Fifty Tales, or The Heart of the Matter

By Hugh Lupton

Hugh Lupton reaches into world mythology and shares fifty tales from the heart of his repertoire.

Old King Caiman

Old King Caiman was coming to the end of his days. Nobody loved him. He had been a cruel king. Now he was old and alone, his teeth were yellow, his eyes were dim and his scales were tarnished.

In the back of his mind one question troubled him: Who would follow him to the throne? Who would rule over the country when he was gone?

Years ago he had eaten all his children. Just to make sure that they didn’t cause him any trouble, he’d eaten every one of them (he was a caiman after all). Now he wished he hadn’t.

“Just one son,” he thought to himself, “If only there was just one handsome son or a beautiful daughter to take my place.”

One day, as he was sitting on his throne with these thoughts turning slowly in his mind, a Young Caiman burst into the room. He was magnificent, his teeth white and sharp as knives, his eyes bright, every scale shining like a jewel. He bowed.

“Father!” He said.

“Father?”

“Father! I am your secret son. My mother hid me from you. I grew up far away across the world. Now I have returned. I am young and strong and clever. Give me your golden crown. Your throne should be mine now.”

Old King Caiman looked the youngster up and down. He scowled. He was filled with jealousy and admiration. He liked and hated what he saw.

“I can see that you are young and strong and bold, just as I was once when I was in my prime - but are you clever?”

The Young Caiman smiled:

“Test me.”

The Old King thought. He thought for a long time. Then he lifted his head.

“Very well, I will set you two tasks. The first is this: I want you to make me a meal out of the best thing in all the world.”

The Young Caiman bowed.

He began to search. He searched lakes and lagoons, mountain-tops and sea-beds, he searched forests and deserts, cities and farms. He visited the finest markets and the poorest kitchens.

Suddenly he knew what to do. He found what he was looking for.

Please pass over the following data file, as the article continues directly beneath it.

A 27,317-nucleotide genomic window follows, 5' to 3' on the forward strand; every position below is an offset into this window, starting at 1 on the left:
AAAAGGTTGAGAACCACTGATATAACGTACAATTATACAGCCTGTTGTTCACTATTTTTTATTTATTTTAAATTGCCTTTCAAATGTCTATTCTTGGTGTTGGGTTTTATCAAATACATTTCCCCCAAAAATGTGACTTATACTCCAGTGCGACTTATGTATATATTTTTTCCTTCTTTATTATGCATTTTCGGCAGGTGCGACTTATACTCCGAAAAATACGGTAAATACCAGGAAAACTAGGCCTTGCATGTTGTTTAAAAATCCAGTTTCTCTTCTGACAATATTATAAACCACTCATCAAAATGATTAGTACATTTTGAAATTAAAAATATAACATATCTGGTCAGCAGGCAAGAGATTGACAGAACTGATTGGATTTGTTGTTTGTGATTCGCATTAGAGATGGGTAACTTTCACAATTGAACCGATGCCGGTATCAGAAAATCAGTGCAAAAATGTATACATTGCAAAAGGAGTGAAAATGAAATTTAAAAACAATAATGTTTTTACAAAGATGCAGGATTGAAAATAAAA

He cooked it slowly and carefully with spices and herbs. He poured an exquisite creamy sauce over it. He brought it to Old King Caiman steaming on a silver platter.

“Here is a meal made of the best thing in all the world.”

The Old King tasted it.

“Mmmm, delicious, delicious ..... what is it?”

The Young Caiman smiled.

“Between heaven and earth there flies a red bird that is always wet. You tell me what it is.”

The Old King ate and thought, he thought and ate and every mouthful tasted better than the one before.

“I don’t know, tell me more.”

“A soft innocent that always lies between two assassins. Now tell me what it is.”

The Old King finished the meal and licked his lips with his long, red, wet…

“Aha! I have it. It is a tongue!”

The Young Caiman nodded:

“It is a tongue – that can lull a baby to sleep, that can fill the ears and the heart with love and delight, that can make peace between two warring armies and can lead the world into truth. Truly it is the best thing of all.”

The Old King sighed:

“You are right, and I wish mine had done such things. But now for your second task, I want you to make me a meal out of the worst thing in all the world.”

The Young Caiman bowed and began to search. He searched lakes and lagoons, mountain-tops and sea-beds. He searched forests and deserts, cities and farms. He visited the finest markets and the poorest kitchens.

Suddenly he knew what to do. He found what he was looking for.

He dipped it into a pool of slimy water. He pushed a stick into it and held it over a smoking fire. He sprinkled it with ashes and he brought it to Old King Caiman on a wooden board.

“Here’s a meal made of the worst thing in the world.”

The Old King lifted it to his mouth and tasted it. He spat it out.

“Pta! Disgusting, disgusting - what is it?”

The Young Caiman smiled.

“It is the whip that can lash itself as well as others. You tell me what it is.”

The Old King ate and thought, he thought and ate, and every mouthful tasted worse than the one before.

“I don’t know, tell me more.”

“There are thirty two white stools in the long red room where this old gossip lives.”

The Old King dipped his mouth into a tub of water to wash the taste from his long, red, wet ....

“Aha! I have it. It is a tongue! But how can the best thing also be the worst?”

The Young Caiman replied:

“A tongue can fill a child with fear, it can fill minds and hearts with hatred, it can bring two countries to the brink of war and it can lead a whole people into slavery.”

The Old King sighed.

“You are right, and many times has mine done such things. A tongue is truly the best thing and the worst thing in all this world - and now my throne and my golden crown are yours.”

And Old King Caiman hobbled away and was never seen again. 

Cuba

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